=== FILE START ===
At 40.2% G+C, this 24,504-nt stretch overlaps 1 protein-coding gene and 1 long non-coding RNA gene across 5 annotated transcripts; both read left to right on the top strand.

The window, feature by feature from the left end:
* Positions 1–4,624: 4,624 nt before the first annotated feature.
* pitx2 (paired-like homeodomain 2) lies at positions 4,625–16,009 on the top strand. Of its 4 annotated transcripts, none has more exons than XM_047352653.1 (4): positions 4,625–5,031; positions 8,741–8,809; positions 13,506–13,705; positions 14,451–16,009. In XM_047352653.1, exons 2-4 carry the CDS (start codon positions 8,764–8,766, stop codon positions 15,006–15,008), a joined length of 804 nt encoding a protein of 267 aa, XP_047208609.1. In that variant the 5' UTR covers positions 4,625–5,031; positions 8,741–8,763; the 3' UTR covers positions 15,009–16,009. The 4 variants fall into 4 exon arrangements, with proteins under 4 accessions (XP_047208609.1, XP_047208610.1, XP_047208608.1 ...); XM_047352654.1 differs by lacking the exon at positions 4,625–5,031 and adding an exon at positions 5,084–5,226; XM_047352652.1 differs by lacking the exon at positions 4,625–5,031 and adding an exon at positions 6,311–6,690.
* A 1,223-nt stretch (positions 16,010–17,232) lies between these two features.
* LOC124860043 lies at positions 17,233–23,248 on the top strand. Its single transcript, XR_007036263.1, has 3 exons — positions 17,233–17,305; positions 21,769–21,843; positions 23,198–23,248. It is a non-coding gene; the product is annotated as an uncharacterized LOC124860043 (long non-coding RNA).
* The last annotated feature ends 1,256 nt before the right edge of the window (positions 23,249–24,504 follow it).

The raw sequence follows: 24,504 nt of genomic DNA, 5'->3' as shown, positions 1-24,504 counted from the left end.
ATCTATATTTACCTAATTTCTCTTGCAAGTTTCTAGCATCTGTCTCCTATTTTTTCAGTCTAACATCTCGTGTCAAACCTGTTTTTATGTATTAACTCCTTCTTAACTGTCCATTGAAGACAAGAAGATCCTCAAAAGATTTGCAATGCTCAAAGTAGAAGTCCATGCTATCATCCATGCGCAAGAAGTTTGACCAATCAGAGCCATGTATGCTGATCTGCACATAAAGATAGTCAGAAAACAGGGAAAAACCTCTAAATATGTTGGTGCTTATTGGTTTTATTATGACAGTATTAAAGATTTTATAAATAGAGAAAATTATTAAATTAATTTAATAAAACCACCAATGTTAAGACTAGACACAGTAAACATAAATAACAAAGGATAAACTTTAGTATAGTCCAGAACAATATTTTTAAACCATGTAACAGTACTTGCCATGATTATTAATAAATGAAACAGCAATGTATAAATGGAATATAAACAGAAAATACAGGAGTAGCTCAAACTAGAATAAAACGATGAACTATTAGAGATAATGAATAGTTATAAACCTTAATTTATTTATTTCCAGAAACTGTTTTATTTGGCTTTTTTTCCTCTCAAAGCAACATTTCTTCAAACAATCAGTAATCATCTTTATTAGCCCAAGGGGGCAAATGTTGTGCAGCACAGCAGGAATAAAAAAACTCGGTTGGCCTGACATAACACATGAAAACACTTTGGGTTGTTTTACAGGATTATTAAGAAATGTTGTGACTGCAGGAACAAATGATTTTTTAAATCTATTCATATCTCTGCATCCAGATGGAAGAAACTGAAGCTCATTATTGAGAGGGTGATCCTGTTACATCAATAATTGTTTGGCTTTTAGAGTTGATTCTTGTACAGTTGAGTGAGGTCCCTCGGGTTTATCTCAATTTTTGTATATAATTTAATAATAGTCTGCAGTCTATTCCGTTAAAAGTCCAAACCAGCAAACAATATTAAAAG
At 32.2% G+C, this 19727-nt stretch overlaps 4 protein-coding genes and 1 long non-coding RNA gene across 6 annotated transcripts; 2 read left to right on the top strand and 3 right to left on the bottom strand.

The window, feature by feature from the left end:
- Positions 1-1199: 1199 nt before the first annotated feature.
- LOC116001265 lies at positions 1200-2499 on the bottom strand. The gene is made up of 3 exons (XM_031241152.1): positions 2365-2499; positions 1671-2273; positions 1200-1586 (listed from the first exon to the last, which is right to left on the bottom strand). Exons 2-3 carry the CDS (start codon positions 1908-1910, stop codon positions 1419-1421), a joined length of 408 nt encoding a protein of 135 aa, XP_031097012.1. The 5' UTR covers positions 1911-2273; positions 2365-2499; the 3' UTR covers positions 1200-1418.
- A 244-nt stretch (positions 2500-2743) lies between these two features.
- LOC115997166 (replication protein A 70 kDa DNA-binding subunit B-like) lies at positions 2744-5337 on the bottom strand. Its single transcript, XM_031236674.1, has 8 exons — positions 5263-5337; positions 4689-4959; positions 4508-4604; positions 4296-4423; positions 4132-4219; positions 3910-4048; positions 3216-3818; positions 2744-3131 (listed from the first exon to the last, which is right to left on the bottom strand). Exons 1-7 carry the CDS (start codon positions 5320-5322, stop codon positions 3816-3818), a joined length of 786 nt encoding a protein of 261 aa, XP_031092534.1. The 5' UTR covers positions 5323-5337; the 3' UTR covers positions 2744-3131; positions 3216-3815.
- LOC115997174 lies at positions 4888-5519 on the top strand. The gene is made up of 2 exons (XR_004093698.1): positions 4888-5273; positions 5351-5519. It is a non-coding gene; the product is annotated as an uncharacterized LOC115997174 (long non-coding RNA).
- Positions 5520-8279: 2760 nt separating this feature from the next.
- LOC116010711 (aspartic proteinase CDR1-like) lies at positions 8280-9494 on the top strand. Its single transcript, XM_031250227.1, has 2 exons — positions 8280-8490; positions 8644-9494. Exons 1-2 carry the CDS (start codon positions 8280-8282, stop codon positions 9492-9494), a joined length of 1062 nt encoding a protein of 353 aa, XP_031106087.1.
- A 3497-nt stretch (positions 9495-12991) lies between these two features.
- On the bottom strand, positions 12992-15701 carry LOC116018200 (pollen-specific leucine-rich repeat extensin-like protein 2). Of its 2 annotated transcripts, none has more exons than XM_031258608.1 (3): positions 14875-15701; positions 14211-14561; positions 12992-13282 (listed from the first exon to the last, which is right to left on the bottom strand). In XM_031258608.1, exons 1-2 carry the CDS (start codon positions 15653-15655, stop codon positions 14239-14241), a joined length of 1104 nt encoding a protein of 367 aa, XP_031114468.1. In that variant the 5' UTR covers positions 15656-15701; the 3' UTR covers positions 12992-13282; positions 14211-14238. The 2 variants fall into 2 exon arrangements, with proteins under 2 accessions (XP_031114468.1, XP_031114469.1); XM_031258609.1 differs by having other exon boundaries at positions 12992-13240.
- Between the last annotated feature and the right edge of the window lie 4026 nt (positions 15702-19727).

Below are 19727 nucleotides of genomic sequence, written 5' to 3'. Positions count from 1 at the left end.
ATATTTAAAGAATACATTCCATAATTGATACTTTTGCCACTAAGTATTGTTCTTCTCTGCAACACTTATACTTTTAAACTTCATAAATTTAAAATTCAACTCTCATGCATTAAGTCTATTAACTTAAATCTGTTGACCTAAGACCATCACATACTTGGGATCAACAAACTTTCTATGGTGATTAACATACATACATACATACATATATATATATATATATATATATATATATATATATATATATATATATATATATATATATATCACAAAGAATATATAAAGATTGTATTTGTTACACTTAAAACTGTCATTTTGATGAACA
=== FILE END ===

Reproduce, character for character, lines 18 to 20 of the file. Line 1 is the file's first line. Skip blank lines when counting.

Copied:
- LOC116010711 (aspartic proteinase CDR1-like) lies at positions 8280-9494 on the top strand. Its single transcript, XM_031250227.1, has 2 exons — positions 8280-8490; positions 8644-9494. Exons 1-2 carry the CDS (start codon positions 8280-8282, stop codon positions 9492-9494), a joined length of 1062 nt encoding a protein of 353 aa, XP_031106087.1.
- A 3497-nt stretch (positions 9495-12991) lies between these two features.
- On the bottom strand, positions 12992-15701 carry LOC116018200 (pollen-specific leucine-rich repeat extensin-like protein 2). Of its 2 annotated transcripts, none has more exons than XM_031258608.1 (3): positions 14875-15701; positions 14211-14561; positions 12992-13282 (listed from the first exon to the last, which is right to left on the bottom strand). In XM_031258608.1, exons 1-2 carry the CDS (start codon positions 15653-15655, stop codon positions 14239-14241), a joined length of 1104 nt encoding a protein of 367 aa, XP_031114468.1. In that variant the 5' UTR covers positions 15656-15701; the 3' UTR covers positions 12992-13282; positions 14211-14238. The 2 variants fall into 2 exon arrangements, with proteins under 2 accessions (XP_031114468.1, XP_031114469.1); XM_031258609.1 differs by having other exon boundaries at positions 12992-13240.